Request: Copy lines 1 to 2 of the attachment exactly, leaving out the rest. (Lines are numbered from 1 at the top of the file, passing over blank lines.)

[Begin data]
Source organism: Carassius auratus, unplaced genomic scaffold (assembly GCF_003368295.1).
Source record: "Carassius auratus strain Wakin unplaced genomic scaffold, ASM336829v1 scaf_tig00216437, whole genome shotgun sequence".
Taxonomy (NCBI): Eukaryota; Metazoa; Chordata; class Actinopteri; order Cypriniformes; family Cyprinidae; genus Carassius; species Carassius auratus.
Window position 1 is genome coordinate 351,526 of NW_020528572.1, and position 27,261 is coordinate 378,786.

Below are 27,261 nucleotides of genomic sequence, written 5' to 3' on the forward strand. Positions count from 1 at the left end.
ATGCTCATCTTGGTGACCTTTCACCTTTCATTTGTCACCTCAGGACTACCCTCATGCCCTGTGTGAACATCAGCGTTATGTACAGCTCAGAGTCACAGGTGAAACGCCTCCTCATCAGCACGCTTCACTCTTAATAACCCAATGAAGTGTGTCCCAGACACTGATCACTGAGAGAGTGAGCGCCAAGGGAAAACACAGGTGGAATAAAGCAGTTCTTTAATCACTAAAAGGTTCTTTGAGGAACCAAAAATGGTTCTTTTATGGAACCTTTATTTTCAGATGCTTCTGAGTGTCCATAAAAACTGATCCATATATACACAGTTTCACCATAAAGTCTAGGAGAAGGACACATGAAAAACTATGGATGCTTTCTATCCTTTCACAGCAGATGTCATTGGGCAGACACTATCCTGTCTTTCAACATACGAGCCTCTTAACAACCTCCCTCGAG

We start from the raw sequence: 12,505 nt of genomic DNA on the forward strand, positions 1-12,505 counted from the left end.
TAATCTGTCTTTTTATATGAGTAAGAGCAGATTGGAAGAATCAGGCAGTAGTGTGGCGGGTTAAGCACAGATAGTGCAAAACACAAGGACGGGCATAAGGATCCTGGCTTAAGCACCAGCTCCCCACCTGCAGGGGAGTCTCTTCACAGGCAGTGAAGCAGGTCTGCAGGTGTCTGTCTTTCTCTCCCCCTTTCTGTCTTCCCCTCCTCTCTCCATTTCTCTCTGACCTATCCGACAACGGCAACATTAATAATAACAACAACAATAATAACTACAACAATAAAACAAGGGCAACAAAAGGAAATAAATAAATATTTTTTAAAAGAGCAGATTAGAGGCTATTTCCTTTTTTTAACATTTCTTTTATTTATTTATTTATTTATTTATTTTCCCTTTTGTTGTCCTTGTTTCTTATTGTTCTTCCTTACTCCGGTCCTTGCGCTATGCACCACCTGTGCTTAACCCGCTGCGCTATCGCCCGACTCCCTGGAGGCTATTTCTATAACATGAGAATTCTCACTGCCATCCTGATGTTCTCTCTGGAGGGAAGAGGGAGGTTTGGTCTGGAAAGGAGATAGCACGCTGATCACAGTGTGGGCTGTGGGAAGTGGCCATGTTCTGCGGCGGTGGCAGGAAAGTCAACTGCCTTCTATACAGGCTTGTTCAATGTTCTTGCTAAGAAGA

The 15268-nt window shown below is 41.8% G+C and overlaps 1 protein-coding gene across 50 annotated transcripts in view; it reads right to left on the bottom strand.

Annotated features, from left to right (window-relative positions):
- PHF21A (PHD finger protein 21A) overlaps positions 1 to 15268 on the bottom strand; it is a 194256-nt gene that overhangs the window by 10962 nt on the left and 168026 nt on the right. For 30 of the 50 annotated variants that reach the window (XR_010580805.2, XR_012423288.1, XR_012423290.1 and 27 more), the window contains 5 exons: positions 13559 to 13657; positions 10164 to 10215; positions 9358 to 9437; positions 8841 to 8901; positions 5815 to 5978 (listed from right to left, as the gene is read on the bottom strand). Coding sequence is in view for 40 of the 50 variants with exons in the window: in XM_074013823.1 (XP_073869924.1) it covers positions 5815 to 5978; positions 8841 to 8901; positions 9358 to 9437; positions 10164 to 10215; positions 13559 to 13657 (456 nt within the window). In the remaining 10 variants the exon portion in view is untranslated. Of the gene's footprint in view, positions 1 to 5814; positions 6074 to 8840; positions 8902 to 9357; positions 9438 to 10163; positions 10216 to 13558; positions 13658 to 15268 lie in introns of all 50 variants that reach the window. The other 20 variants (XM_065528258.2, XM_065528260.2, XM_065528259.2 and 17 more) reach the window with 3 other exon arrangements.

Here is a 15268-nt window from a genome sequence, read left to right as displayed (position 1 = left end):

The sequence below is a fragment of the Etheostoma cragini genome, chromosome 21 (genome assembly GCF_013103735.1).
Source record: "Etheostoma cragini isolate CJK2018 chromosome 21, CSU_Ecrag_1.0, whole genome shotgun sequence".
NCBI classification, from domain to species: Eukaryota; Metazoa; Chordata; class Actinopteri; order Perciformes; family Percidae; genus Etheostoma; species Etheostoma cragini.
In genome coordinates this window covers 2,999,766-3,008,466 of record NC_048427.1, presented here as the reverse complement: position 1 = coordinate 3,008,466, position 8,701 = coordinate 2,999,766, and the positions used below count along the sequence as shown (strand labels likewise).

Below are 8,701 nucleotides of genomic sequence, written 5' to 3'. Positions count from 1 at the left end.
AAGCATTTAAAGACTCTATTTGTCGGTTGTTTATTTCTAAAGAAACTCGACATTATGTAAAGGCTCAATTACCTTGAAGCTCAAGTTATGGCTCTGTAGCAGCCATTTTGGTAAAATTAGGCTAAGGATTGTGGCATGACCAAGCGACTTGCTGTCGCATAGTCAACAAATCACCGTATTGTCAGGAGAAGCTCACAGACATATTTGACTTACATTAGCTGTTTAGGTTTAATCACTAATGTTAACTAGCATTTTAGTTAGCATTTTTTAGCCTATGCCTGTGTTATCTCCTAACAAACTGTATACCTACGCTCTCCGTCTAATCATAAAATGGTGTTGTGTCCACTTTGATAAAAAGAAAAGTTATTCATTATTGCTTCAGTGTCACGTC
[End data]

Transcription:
Source organism: Carassius auratus, unplaced genomic scaffold (assembly GCF_003368295.1).
Source record: "Carassius auratus strain Wakin unplaced genomic scaffold, ASM336829v1 scaf_tig00216437, whole genome shotgun sequence".